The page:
23. The Museum of Modern Art is one of the finest museums in the world, and displays important pieces from around the globe.
  24. The Bronx Zoo in New York is the largest city zoo in the United States with over 500 species and 4,000 rare animals.
  25. The New York Aquarium, located on Coney Island, provides visitors with the opportunity to see sea creatures up close.
  26. The New York Botanical Gardens allow residents and visitors to see beautiful plants and flowers of all types.
  27. The ice cream cone was invented in New York City.
  28. Many of New York City’s restaurants rank among the most expensive in the world. Some cost an average of $400 or more per person.
  29. It costs $1 million to get a license (medallion) to operate a taxicab.
  30. There’s a man who mines sidewalk cracks for gold. He can make over $600 a week.
  31. Up until 1957, there was a pneumatic mail tube system that was used to connect 23 post offices across 27 miles. At one point, it moved 97,000 letters a day.
  32. UPS, FedEx, and other commercial delivery companies receive up to 7,000 parking tickets a day, contributing up to $120 million in revenue for the city of New York.
  33. 60 % of cigarettes sold in NYC are illegally smuggled from other states.
  34. New York City’s 520-mile coastline is longer than those of Miami, Boston, Los Angeles, and San Francisco combined.
  35. McSorley’s, the oldest Irish ale house in NYC, didn’t allow women inside until 1970.
  36. There’s a 150-foot-deep hole (15 stories) on Park Avenue between 36th and 37th streets.
  37. The nitrogen gas tanks you see on the corners of streets are used to keep underground telephone wires dry.
  38. New York sets train tracks on fire to keep them free of ice in the winter.
  39. More people in New York die of suicide than murder.
  40. New Yorkers drink 7 times more coffee than people in the rest of America.
  41. Amazingly New Yorkers bite 10 times more people than sharks do worldwide each year.
  42. Adirondack Park in northeast New York has 6 million acres, making it the largest national park in the United States. It is larger than Yellowstone, Glacier, Everglades, and Grand Canyon National Parks combined.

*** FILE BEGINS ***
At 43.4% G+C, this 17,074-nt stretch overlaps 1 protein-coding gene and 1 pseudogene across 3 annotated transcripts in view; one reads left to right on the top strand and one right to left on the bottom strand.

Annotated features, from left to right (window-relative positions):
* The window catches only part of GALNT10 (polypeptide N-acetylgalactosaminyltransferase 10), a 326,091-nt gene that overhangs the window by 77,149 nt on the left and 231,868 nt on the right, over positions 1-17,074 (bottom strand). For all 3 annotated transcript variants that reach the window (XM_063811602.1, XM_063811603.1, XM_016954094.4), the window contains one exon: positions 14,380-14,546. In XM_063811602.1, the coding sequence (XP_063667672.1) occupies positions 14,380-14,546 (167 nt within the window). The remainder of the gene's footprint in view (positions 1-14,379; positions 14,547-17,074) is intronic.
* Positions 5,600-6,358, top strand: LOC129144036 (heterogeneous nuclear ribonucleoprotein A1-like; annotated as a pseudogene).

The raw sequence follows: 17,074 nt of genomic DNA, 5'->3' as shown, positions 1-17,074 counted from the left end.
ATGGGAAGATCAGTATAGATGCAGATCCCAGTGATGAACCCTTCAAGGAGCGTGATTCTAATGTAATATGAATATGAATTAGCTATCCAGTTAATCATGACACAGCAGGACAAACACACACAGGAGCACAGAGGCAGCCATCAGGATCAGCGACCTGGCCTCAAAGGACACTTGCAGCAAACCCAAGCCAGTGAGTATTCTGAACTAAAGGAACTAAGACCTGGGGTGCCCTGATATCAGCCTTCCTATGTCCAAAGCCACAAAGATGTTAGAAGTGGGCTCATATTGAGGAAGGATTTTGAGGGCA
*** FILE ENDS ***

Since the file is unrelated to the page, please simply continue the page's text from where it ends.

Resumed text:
43. The world’s smallest church is found in Oneida, NY. The Cross Island Chapel is 51″ x 81″, making it large enough to sit two people.
  44. As landfills in New York have begun to fill up with waste, garbage has been shipped to other nearby states. New York city alone sends a 9-mile-long fleet of trucks of trash each day to sites up to 300 miles away.
  45. The New York Public Library has over 50 million books and other items and is the second largest library system in the nation after the Library of Congress.
  46. The first railroad in the United States ran 11 miles in New York, from Albany to Schenectady.
  47. Both the game of Scrabble and the Teddy Bear were invented in New York!
  48. It is illegal to wear masks in public gatherings of two or more in NYC.
  49. With the decline of rail travel at the end of the 1940s, in 1954 there were plans to demolish Grand Central Terminal and replace it with an 80-story office tower that would be taller even than the Empire State Building. But with much protest and after Grand Central became a Historic Landmark, the station was saved and the Pan Am/Met Life building built instead.
  50. In 2018 NYC will open the world’s first underground park.

By Amazing Facts 4U Team